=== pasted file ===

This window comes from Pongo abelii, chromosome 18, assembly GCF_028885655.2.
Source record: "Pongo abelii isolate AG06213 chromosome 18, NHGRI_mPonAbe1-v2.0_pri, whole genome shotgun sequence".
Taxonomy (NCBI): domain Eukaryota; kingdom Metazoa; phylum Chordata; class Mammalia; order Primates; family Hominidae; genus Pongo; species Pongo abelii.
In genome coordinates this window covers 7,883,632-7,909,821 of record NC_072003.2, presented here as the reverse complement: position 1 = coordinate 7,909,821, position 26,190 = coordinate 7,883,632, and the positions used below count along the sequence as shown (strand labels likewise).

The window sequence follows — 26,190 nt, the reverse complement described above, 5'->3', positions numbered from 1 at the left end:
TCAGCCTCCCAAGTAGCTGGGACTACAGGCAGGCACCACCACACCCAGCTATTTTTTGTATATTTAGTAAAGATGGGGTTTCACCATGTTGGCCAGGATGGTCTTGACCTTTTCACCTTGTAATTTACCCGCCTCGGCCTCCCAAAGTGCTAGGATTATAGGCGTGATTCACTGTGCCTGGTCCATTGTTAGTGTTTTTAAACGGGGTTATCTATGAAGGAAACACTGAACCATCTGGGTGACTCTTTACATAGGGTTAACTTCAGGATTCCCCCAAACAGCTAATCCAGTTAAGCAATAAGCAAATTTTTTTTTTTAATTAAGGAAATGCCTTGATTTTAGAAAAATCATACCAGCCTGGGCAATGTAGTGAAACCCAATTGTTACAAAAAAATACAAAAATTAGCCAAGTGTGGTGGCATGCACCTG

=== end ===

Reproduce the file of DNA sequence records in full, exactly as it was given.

This window comes from Pongo abelii, chromosome 18, assembly GCF_028885655.2.
Source record: "Pongo abelii isolate AG06213 chromosome 18, NHGRI_mPonAbe1-v2.0_pri, whole genome shotgun sequence".
Taxonomy (NCBI): domain Eukaryota; kingdom Metazoa; phylum Chordata; class Mammalia; order Primates; family Hominidae; genus Pongo; species Pongo abelii.
In genome coordinates this window covers 7,883,632-7,909,821 of record NC_072003.2, presented here as the reverse complement: position 1 = coordinate 7,909,821, position 26,190 = coordinate 7,883,632, and the positions used below count along the sequence as shown (strand labels likewise).

The window sequence follows — 26,190 nt, the reverse complement described above, 5'->3', positions numbered from 1 at the left end:
TCAGCCTCCCAAGTAGCTGGGACTACAGGCAGGCACCACCACACCCAGCTATTTTTTGTATATTTAGTAAAGATGGGGTTTCACCATGTTGGCCAGGATGGTCTTGACCTTTTCACCTTGTAATTTACCCGCCTCGGCCTCCCAAAGTGCTAGGATTATAGGCGTGATTCACTGTGCCTGGTCCATTGTTAGTGTTTTTAAACGGGGTTATCTATGAAGGAAACACTGAACCATCTGGGTGACTCTTTACATAGGGTTAACTTCAGGATTCCCCCAAACAGCTAATCCAGTTAAGCAATAAGCAAATTTTTTTTTTTAATTAAGGAAATGCCTTGATTTTAGAAAAATCATACCAGCCTGGGCAATGTAGTGAAACCCAATTGTTACAAAAAAATACAAAAATTAGCCAAGTGTGGTGGCATGCACCTG